Personal Fitness and Personal Management:  These two merit badges are the most important ones for launching yourself into adulthood, and should be the last Eagle-required merit badges earned.  They are “real world” and require a lot of work.  And they are also the two other “90-day” merit badges, requiring a log of personal fitness activities and a journal of income and expenses for 3 months.

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How does my child get rank requirements signed?
Rank requirements may be signed off by the Scoutmaster or by any uniformed Assistant Scoutmaster at a Troop meeting or other Scouting event (such as a campout).  Scouts are encouraged to bring their handbooks to campouts so that they can have requirements signed as they complete the requirement.  The Troop also periodically schedules advancement nights where rank advancements are reviewed and approved as appropriate.  Additionally, encourage your son to approach a uniformed Assistant Scoutmaster when he has completed any rank advancement and wishes to get the requirement signed.  This strengthens his self-confidence and helps him get accustomed to interacting with adults and other leaders. 

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What is the process for completing the Eagle rank?
The fact that a boy is an Eagle Scout has always carried with it a special significance, not only in Scouting but also as he enters higher education, business or industry, and community service. The award is a performance-based achievement whose standards have been well-maintained over the years. Not every boy who joins a Boy Scout troop earns the Eagle Scout rank; only about 5 percent of all Boy Scouts do so. This represents more than 2 million Boy Scouts who have earned the rank since 1912. Nevertheless, the goals of Scouting—citizenship training, character development, and personal fitness—remain important for all Scouts, whether or not they attain the Eagle Scout rank. 

To earn the Eagle Scout rank, the highest advancement rank in Scouting, a Boy Scout must fulfill requirements in the areas of leadership, service, and outdoor skills. Although many options are available to demonstrate proficiency in these areas, a number of specific skills are required to advance through the ranks—Tenderfoot, Second Class, First Class, Star, Life, and Eagle. To advance, a Boy Scout must pass specific tests that are organized by requirements and merit badges.

Take a look at this resource for great information on the path to Eagle.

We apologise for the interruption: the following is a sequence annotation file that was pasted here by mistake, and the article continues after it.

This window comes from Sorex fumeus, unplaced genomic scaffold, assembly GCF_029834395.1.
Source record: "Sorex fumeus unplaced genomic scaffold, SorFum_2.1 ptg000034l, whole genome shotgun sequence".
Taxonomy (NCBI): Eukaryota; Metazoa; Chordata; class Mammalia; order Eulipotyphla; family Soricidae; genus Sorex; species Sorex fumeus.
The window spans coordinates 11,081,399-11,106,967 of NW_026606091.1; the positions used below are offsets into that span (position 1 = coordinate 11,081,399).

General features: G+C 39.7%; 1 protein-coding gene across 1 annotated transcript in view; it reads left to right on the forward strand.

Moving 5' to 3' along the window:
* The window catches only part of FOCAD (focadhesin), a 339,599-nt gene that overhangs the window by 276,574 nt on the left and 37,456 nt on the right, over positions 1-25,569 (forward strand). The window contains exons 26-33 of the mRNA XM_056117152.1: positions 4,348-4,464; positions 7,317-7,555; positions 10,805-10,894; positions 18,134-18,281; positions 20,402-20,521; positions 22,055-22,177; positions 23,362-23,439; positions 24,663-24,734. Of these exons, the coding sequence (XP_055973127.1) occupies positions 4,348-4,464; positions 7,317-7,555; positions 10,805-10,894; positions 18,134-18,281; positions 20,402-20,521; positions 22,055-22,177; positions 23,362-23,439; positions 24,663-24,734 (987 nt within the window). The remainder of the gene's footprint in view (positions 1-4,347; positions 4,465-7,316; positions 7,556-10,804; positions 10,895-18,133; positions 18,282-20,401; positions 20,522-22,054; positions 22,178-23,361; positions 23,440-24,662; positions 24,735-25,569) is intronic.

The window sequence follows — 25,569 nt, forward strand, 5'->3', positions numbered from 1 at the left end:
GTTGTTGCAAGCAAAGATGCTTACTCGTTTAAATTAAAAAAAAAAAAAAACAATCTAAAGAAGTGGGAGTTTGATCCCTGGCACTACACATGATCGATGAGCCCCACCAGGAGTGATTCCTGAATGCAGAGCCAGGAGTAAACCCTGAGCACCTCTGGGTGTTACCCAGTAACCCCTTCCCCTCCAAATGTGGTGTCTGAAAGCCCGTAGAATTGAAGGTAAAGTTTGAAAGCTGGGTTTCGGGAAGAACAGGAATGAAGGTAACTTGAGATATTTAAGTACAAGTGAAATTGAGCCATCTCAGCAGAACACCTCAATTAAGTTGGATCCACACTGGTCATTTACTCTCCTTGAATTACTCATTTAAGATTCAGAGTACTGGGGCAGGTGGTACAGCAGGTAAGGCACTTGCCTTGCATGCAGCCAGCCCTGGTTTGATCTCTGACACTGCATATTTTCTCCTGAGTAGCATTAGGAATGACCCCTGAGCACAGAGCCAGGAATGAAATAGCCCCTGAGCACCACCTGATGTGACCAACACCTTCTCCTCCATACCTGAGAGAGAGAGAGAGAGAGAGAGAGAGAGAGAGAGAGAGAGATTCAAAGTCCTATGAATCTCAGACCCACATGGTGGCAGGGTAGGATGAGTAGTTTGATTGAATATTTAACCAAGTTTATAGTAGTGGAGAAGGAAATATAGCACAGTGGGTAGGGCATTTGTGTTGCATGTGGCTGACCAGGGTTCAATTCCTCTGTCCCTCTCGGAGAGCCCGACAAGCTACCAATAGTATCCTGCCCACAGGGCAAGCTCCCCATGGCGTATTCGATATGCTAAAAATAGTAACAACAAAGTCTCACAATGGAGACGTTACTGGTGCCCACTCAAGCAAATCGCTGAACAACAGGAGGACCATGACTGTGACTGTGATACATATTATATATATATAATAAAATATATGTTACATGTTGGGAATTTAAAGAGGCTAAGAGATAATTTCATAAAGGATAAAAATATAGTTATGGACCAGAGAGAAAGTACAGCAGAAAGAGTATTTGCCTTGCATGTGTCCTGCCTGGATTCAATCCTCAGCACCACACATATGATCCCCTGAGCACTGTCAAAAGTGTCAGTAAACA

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Who can I talk to if I have any advancement-related questions?
The Scout should address any advancement-related questions with his Patrol leader first, then an Assistant Senior Patrol Leader, then the Senior Patrol Leader.  Parents should speak with the Advancement Chair, Scoutmaster, or Troop Committee Chair if you have any advancement-related questions. 

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How can I help my son stay on track in scouting if he does not have a parent involved in the Troop and/or to encourage him to take responsibility?
Make sure he has the handbooks and badge books needed, and talk with him to develop an action plan.  For example, the plan might include things like:  1-Tell Citizenship in the World Badge Counselor Smith about attending the Cherry Blossum Festival at the Botanical Garderns so he can sign off requirement X;  2-Ask Assistant Scoutmaster Doe about XYZ.  Suggest a written list kept in the handbook, so that if your son doesn't have the opportunity to accomplish something at one meeting, he will remember to keep trying in the next few weeks. 

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SUMMER CAMP

If my son can't go to the new scout campout what happens?
The “new Scout campout” is designed to give your son an opportunity to interact with his peers and other Troop leadership (older Scouts and adult leaders) in a camping environment.  A number of rank requirements will be addressed at the campout as well to give your son a head start on rank advancement.  If your son cannot attend the new Scout campout it’s OK.  The same rank advancements and peer interaction will take place at Summer Camp through the Eagle Bound program.  The new Scout campout mirrors what is typically done through the Eagle Bound curriculum.  So either way, your son is still getting the essential rank advancements taken care of. 

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Is my child already behind if he misses the new scout campout and had to do the eagle bound program at Camp Comer?
Certainly not.  Scouting is not a race, especially when it comes to new Scouts that have just joined the Troop.  There will be plenty of time and opportunity to fulfill rank requirements and pursue merit badges.  Please do not feel as if you are behind this early in the game. 

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What is Camp Comer and where is it?
Each year Troop 320 spends a week at a Boy Scout Summer Camp.  Traditionally, Troop 320 has done this at Camp Comer located in Mentone, Alabama.  The Scouts spend the week working on merit badges and fulfilling rank advancements.  It’s a fun and safe environment for them to learn and interact with one another (as well as with boys from other Troops). 

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Does my son need to go to Camp Comer?
While it is not required, the value of going to Camp Comer cannot be understated.  Camp Comer offers Scouts a unique opportunity to work on a number of merit badges (up to 7) in a short amount of time.  It also affords them the opportunity to interact with one another and to simply enjoy the great outdoors. 

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If my son can't go that week can he go another week with another troop?
Absolutely!  There are a number of times when we host a young man from another Troop or a member of Troop 320 attends Summer Camp with another Troop.  These arrangements just need to be made through the Scoutmaster so that proper credit is given to the Scout.